In Internet 3.0 and the demise of state aggregators, I suggested that because blockchains can capture state (user data) at the protocol level, state aggregators like Facebook would lose their moat, creating an opportunity for decentralized competitors. If we define Internet 2.0 as the widespread disruption caused by aggregation of state, then Internet 3.0 will be defined by the widespread disruption caused by moving state aggregation to the protocol level.

In the conversations I’ve had following my post, I was reminded of Ben Thompson’s 2015 post on Aggregation Theory: “A framework to understand the impact of the internet on nearly all industries.” Aggregation Theory contends that as a result of the internet, serving users went from material marginal cost to zero marginal cost. Pre-internet, value was captured in owning distribution and integrating backwards into supply. Post-internet, value was captured in owning distribution and integrating forward into discovery and user data.


Ben’s theory focuses on the aggregation of supply and its downstream effects:

“This has fundamentally changed the plane of competition: no longer do distributors compete based upon exclusive supplier relationships, with consumers/users an afterthought. Instead, suppliers can be aggregated at scale leaving consumers/users as a first order priority. By extension, this means that the most important factor determining success is the user experience: the best distributors/aggregators/market-makers win by providing the best experience, which earns them the most consumers/users, which attracts the most suppliers, which enhances the user experience in a virtuous cycle.”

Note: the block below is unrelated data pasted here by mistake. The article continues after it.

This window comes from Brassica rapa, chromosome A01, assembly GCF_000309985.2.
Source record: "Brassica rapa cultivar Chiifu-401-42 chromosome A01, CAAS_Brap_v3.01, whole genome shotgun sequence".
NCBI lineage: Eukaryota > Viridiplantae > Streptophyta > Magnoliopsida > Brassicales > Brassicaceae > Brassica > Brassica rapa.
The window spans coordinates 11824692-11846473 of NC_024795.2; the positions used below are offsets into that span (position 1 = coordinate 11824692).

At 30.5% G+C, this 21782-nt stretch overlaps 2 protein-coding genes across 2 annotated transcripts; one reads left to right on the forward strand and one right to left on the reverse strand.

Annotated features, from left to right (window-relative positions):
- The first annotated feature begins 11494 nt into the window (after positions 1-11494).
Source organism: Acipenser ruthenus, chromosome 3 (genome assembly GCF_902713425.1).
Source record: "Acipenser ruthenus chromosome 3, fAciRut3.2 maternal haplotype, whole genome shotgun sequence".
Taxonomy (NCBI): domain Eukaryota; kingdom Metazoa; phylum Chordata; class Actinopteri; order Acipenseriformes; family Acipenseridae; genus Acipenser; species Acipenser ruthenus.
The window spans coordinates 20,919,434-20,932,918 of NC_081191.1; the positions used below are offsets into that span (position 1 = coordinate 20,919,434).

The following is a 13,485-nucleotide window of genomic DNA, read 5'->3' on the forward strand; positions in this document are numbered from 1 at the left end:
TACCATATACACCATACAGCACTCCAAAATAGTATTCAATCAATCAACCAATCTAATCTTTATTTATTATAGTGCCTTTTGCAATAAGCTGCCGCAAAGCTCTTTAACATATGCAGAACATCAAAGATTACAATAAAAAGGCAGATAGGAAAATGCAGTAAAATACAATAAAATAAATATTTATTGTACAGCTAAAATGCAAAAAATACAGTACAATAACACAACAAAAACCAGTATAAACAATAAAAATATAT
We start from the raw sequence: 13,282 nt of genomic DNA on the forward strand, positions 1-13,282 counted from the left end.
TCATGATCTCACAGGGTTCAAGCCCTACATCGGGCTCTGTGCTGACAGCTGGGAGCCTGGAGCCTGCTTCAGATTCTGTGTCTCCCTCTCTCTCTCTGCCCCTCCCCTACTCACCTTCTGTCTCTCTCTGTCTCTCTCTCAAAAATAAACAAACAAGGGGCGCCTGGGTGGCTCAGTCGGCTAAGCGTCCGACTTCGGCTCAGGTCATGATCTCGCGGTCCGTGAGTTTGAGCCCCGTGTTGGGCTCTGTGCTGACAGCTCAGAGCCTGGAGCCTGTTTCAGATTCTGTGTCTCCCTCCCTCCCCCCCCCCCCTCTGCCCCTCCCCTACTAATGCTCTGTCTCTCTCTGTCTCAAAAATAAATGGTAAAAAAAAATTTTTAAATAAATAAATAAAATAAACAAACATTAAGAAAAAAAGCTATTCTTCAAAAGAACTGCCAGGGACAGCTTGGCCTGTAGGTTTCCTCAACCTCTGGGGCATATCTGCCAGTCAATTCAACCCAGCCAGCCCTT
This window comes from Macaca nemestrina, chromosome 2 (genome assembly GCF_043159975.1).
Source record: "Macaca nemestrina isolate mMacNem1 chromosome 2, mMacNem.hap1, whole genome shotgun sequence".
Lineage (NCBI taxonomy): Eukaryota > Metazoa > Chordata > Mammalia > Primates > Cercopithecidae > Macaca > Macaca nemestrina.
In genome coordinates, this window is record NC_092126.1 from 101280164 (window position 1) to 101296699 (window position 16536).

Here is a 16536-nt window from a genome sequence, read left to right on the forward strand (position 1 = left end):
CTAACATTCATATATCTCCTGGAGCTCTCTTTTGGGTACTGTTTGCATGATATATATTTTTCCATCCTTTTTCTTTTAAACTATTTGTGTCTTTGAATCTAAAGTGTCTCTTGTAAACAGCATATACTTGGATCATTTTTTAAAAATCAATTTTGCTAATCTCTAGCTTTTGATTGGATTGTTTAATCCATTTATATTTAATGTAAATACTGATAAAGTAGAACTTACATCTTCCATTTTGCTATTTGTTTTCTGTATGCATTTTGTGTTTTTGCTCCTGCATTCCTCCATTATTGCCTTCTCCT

I focused on aggregation of user data.

“The cookie is the earliest example of what Albert Wegner at USV calls “state aggregation.” State could be browsing history, but it could also be game actions, purchases, messages, and so on. Some companies started to aggregate state and eventually become massively valuable.”

Together, we see a clearer picture: Internet 2.0 allowed companies to aggregate supply and thus focus on owning discovery and user data. Once discovery and user data was owned, aggregation of user data allowed companies to create distinctive user experiences that competitors could not replicate. By owning the customer relationship, these companies could serve the same customers an expanding set of goods and services. Consider Amazon: a company that started off selling books now wins Emmys and provides cloud services for the world’s largest companies.

What happens in Internet 3.0?

Let’s first start with another framework that Thompson covers, “The Smiling Curve”, which was originally used to describe how value flows in the IT manufacturing industry, but can be generalized to many other internet industries.